The shortage of Gulf aid to the Palestinians certainly does not result from a lack of wealth, which has reached staggering proportions due to the quadrupling of oil prices since 2002. According to the U.S. Department of Energy and the IMF, oil revenue for the six Gulf Cooperation Council states (Saudi Arabia, Kuwait, the United Arab Emirates, Qatar, Oman, and Bahrain) should reach about $400 billion this year, half of it belonging to the Saudis. This would make their joint contribution to the Palestinians only 0.04 percent of their annual oil revenues. Adding to that wealth is their cumulative current account surplus since 2003, which will reach $700 billion this year.
Individual examples of this wealth from Saudi Arabia -- which just projected a 2008 budget surplus of $10.7 billion -- are equally staggering. For example, the Wall Street Journal reported that former Saudi ambassador to the United States Prince Bandar bin Sultan has just sold his third house in Aspen, Colorado -- a mountain home with eleven-and-a-half bathrooms and sixty-seven acres of property -- for $36.5 million. He has also taken his main Aspen residence -- previously listed at $135 million -- off the market. Fellow prince al-Walid bin Talal, an investor and entrepreneur, has meanwhile just bought the first private version of the new double-decker European Airbus A-380, which holds 900 passengers, for $320 million.
Other Gulf states can boast similar wealth. The Dubai-based Emirates airline has ordered more than fifty of the same aircraft al-Walid purchased, while the Abu Dhabi Investment Authority (ADIA) -- the sovereign wealth authority of the lead emirate of the United Arab Emirates, which alone has an estimated 10 percent of the world's oil reserves -- recently usurped the Saudi prince's role as the largest individual shareholder in Citigroup. ADIA reportedly holds assets surpassing $800 billion, and its recent much-publicized investment of $7.5 billion in Citigroup actually represents a pittance of its overall portfolio. And neighboring Qatar, with an indigenous population of only 200,000 and the largest reserves of gas after Russia and Iran, is currently advertising itself as the world's fastest growing economy.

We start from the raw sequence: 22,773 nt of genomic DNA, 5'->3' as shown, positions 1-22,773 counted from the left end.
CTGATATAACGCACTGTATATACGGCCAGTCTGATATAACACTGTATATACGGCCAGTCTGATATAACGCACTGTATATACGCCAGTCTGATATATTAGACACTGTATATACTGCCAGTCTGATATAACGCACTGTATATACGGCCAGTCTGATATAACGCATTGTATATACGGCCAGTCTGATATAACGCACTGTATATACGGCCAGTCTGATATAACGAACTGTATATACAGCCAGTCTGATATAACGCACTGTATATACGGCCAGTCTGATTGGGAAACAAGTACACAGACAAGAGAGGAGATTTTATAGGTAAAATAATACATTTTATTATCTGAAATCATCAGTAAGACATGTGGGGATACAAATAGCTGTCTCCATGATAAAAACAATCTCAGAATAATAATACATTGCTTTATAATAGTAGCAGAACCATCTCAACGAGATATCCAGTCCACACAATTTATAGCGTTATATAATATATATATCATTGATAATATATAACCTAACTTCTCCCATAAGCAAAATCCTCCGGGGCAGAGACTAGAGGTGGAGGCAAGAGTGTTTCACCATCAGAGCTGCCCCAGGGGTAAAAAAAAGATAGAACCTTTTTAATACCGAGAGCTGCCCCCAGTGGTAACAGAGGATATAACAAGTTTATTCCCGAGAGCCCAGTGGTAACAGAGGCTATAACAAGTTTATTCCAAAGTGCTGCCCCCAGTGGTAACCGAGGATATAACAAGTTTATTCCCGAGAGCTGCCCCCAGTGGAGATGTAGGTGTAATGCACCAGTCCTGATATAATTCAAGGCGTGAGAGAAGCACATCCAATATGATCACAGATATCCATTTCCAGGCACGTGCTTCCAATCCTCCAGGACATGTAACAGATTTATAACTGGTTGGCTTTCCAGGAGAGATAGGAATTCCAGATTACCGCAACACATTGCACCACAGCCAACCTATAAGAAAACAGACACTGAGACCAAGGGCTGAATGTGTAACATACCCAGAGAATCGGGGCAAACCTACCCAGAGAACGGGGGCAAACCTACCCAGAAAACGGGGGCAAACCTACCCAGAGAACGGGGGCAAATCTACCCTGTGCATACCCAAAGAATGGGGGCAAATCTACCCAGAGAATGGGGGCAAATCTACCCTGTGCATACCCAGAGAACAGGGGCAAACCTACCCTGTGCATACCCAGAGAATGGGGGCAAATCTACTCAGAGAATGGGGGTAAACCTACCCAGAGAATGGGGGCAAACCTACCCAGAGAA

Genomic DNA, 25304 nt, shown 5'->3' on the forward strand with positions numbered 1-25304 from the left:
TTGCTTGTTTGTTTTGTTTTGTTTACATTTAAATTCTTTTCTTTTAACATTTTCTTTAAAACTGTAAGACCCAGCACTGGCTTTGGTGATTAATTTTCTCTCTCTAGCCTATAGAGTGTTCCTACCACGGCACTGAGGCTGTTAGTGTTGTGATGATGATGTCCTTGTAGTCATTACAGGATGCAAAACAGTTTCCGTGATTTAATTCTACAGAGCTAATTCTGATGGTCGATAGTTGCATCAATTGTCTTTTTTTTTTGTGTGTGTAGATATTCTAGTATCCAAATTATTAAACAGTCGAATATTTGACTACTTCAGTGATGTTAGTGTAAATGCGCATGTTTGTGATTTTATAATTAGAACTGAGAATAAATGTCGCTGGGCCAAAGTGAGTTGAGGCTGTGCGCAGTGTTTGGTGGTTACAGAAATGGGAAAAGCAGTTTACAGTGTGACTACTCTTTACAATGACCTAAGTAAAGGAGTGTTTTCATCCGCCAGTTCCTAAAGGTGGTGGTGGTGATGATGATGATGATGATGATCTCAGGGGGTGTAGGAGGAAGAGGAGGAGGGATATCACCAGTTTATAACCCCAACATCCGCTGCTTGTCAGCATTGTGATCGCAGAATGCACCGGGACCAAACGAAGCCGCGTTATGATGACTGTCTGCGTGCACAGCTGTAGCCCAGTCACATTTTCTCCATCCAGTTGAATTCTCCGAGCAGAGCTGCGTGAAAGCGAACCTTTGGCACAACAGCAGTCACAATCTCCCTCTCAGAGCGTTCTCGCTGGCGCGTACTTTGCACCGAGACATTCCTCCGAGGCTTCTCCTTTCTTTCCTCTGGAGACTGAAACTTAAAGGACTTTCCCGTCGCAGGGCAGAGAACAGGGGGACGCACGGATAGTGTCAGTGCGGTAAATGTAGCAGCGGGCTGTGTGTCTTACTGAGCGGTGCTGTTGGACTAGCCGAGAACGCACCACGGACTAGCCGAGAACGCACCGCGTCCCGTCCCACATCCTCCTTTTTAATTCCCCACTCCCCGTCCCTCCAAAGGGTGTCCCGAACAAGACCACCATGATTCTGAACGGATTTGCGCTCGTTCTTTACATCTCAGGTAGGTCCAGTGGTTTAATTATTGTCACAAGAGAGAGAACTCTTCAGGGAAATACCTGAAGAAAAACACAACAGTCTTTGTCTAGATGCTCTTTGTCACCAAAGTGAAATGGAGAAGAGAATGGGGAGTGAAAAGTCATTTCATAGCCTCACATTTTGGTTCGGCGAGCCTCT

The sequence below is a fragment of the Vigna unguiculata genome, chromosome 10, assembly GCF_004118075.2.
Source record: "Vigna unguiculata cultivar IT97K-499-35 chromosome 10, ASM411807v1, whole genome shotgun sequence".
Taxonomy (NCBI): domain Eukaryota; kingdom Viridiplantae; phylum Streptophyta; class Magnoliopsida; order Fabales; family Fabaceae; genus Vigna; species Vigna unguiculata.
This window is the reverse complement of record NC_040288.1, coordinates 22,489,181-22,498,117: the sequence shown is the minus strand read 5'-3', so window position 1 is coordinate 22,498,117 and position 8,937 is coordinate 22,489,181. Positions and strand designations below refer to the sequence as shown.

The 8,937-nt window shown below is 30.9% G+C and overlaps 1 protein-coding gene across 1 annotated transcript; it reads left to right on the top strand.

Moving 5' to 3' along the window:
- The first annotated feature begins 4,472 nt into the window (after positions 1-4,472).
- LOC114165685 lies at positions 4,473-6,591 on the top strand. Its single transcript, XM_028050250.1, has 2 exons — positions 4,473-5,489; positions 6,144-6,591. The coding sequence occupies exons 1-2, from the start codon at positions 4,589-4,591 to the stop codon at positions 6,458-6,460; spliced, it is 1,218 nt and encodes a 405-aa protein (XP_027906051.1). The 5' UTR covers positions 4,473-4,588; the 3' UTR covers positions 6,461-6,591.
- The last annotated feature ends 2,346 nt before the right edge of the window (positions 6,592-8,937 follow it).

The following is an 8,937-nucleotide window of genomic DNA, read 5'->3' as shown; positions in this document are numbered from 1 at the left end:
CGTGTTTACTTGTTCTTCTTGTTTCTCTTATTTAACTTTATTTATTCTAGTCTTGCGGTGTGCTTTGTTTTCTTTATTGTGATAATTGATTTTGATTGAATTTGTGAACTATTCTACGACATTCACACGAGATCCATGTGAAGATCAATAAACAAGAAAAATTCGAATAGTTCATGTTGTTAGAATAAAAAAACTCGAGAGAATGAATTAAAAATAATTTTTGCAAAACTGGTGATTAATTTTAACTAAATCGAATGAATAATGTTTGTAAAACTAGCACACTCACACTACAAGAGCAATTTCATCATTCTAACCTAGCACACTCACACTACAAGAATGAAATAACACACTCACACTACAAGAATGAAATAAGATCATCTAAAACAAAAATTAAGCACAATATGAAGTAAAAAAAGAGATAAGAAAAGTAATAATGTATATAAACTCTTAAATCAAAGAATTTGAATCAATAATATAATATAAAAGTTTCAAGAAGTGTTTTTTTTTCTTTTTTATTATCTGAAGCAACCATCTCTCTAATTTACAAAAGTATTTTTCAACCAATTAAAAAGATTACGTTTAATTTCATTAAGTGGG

Investing in the Palestinian Future
Do Gulf Arabs really think that the U.S. mortgage market and similar opportunities represent better investments than funding the economic infrastructure and future well being of the Palestinians, for whom they have campaigned for decades? Or will they now decide that the time has come to create employment and fund decent living conditions, breaking with the tradition of subsidies and handouts? Traditionally, most Arabs believe that the West is responsible for the Palestinian refugee problem, and that the West should therefore fund these kinds of efforts. But this logic is increasingly challenged and widely considered untenable.
Given the amount of U.S. political and diplomatic capital deployed for the Annapolis summit, Washington needs to put pressure on its oil-rich Arab friends to donate considerable funds. Resistance to the idea is likely, but there has seldom been a better time to use the dichotomy between the needs of Palestinians and the wealth of their Arab supporters as an example.
Pushing such a policy will require further efforts by both the White House and the State Department. It will also require harnessing the different visions of various players and convincing them that now is the time to seize the opportunity for peace, or at least a substantial step on the road toward it.